11th July 2011

Discontent is growing about government plans to dismantle the office of the Chief Coroner which will be debated by MPs tomorrow when the Public Bodies Bill has its Second Reading in the House of Commons. MPs are expected to criticise the government’s decision to try and include the judicial post in schedule 5 (Power to Modify or Transfer Functions) of the Bill.  In a written ministerial statement to the House of Commons on 14 June the Secretary of State for Justice and Lord Chancellor, Kenneth Clarke MP, also outlined details of  a proposal to transfer a limited number of the Chief Coroner’s statutory powers to the Lord Chief Justice and others to himself as Lord Chancellor.

Early Day Motion 2042 tabled on Thursday 7 July 2011 states that “the judicial position of the Chief Coroner would provide much needed national leadership for the coroners system, significantly improve the experience of bereaved families and operate a new appeals process; and notes the support for a Chief Coroner from charities and organisations including the Royal British Legion (RBL), INQUEST, Victim Support and CRY.

The government suffered its biggest defeat in the House of Lords when the original proposal to abolish the Chief Coroner’s Office was removed from the Public Bodies Bill by 275 votes to 165 at the end of 2010.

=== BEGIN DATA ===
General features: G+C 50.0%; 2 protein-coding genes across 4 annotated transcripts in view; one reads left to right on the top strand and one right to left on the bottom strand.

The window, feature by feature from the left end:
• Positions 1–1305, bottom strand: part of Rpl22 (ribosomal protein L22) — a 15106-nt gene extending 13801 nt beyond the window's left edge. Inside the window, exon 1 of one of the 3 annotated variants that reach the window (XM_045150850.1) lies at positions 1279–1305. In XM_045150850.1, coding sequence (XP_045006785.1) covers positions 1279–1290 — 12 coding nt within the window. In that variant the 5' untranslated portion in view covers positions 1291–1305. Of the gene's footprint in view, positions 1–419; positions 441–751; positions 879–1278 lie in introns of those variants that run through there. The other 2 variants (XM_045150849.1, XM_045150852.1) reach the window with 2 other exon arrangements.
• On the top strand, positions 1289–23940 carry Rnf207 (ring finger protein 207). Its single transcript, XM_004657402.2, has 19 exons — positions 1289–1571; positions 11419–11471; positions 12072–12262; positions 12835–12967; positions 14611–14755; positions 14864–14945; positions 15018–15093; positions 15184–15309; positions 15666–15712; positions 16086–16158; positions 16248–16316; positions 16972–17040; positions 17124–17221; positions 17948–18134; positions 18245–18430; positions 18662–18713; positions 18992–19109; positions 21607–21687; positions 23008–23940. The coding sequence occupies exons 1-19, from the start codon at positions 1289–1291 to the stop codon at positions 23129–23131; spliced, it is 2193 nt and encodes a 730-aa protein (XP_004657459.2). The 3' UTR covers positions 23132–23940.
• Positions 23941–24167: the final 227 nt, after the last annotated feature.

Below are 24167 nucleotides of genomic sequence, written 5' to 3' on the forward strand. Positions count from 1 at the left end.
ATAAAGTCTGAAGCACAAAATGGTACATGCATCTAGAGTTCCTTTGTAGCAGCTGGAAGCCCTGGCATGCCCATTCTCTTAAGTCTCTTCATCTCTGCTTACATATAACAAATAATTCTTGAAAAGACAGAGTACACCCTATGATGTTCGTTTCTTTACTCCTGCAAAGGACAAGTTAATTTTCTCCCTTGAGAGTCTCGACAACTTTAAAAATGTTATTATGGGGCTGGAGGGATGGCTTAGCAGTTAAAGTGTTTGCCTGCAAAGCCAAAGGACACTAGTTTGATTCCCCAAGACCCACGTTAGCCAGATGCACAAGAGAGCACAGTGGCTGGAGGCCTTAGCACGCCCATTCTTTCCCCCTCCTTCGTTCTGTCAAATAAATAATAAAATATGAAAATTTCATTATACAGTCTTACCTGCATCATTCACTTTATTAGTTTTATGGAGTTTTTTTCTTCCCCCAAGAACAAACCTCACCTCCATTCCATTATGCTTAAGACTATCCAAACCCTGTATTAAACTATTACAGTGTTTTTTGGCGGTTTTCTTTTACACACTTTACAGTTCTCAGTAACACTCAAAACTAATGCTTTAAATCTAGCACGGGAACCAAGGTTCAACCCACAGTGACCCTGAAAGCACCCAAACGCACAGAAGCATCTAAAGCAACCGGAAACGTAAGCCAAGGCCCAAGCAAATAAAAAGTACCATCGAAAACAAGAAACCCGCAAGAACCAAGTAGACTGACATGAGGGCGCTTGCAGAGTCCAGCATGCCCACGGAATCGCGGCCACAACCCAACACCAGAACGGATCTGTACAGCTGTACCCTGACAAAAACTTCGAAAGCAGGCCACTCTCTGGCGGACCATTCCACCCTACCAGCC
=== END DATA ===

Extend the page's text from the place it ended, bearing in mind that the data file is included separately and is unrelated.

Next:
Tomorrow the House of Lords will also put the government on the spot and ask how it intends to ensure that inquests are not subject to unreasonable delays. The Ministry of Justice’s own figures show that the average time taken to process inquests has risen from 22 weeks in 2004 to 27 weeks in 2010. Delays of two or more years are not uncommon and INQUEST is aware of cases where it has taken eight years from the death being reported until the conclusion of the inquest.

Helen Shaw, Co-Director of INQUEST, said:


The current system is in urgent need of reform. Each year tens of thousands of bereaved families are forced to endure lengthy delays and an archaic, unaccountable system. These failures also leave the coronial service unable to fulfil its vital function of preventing unnecessary deaths.

The Coroners and Justice Act, passed with cross-party support less than two years ago, gives the government a blueprint for updating our coronial system so that it is fit for the 21st century.  Rather than implement these reforms to improve and streamline inquests, the government wants to dismantle the office of the Chief Coroner and add yet another layer of bureaucracy to the already fragmented structure where lines of accountability are opaque and clear leadership is absent. The effect will be that the problems which plague the current system – such as delay – will not be tackled effectively.


The government argues that it can not afford to reform the system. Yet the existing process results in substantial, hidden financial costs to the public purse and human costs to bereaved families through delayed or postponed hearings, judicial reviews of coroner’s decisions and repeated investigations and inquests into similar deaths. The inadequate costings relied on by the government do not take these fully into account and do not demonstrate that their proposal will result in significant savings or improvements. Scrapping the Chief Coroner’s office is a false economy if there ever was one.